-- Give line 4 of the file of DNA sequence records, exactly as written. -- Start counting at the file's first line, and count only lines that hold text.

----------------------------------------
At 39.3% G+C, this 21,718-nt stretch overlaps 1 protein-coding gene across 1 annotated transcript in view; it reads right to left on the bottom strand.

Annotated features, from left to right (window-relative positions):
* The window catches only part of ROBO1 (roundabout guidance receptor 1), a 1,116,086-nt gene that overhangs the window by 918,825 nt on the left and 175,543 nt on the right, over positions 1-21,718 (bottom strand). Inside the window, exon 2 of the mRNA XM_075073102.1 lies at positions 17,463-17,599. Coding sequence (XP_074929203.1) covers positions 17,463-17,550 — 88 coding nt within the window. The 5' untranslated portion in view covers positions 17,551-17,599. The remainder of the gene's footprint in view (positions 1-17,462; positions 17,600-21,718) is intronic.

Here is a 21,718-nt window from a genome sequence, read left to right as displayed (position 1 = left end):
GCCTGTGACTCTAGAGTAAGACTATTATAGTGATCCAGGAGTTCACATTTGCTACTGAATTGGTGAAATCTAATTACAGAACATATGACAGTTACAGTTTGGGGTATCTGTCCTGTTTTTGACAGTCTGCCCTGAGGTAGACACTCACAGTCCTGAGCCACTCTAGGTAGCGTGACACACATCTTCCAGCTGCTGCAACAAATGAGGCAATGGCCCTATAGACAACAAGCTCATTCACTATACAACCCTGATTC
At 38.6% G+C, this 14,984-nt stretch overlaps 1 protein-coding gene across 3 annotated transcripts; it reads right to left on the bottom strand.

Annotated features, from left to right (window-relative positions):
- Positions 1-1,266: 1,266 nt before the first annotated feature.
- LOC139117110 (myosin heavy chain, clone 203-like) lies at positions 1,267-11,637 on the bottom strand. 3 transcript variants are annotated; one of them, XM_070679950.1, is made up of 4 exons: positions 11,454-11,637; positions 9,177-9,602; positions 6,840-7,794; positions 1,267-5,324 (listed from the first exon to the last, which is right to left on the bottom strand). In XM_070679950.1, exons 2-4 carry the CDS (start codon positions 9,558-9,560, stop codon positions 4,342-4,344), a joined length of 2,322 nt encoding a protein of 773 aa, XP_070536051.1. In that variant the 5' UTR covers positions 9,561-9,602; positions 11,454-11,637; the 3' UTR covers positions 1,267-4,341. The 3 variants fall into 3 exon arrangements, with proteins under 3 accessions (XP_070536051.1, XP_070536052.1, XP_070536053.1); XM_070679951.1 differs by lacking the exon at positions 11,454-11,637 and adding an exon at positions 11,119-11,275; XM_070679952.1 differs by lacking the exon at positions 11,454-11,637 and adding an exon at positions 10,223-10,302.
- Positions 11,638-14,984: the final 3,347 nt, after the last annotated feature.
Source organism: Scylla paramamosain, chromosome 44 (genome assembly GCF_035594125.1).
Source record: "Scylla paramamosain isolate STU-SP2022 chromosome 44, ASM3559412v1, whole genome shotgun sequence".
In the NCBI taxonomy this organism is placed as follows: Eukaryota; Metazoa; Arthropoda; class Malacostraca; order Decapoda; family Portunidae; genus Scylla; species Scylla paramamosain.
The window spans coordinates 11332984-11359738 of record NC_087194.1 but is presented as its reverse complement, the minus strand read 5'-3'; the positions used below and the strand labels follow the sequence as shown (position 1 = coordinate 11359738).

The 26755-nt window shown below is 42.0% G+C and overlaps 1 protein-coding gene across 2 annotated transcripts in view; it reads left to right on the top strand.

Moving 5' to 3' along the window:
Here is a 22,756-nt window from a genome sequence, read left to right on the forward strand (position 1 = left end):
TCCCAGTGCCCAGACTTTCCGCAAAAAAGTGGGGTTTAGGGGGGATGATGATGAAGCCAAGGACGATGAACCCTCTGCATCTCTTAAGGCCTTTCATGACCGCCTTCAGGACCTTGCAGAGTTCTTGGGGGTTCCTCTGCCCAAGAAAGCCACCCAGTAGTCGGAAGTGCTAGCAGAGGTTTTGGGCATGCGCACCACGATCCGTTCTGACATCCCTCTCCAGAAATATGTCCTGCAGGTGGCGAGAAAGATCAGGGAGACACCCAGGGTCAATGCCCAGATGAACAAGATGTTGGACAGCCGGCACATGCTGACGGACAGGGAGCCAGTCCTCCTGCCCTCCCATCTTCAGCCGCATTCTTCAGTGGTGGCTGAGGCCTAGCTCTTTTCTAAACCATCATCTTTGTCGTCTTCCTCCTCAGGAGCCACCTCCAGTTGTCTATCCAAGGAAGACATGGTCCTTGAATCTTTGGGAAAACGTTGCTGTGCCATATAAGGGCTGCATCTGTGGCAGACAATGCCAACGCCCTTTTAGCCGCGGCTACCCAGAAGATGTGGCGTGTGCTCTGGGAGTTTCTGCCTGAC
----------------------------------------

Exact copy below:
Here is a 21,718-nt window from a genome sequence, read left to right as displayed (position 1 = left end):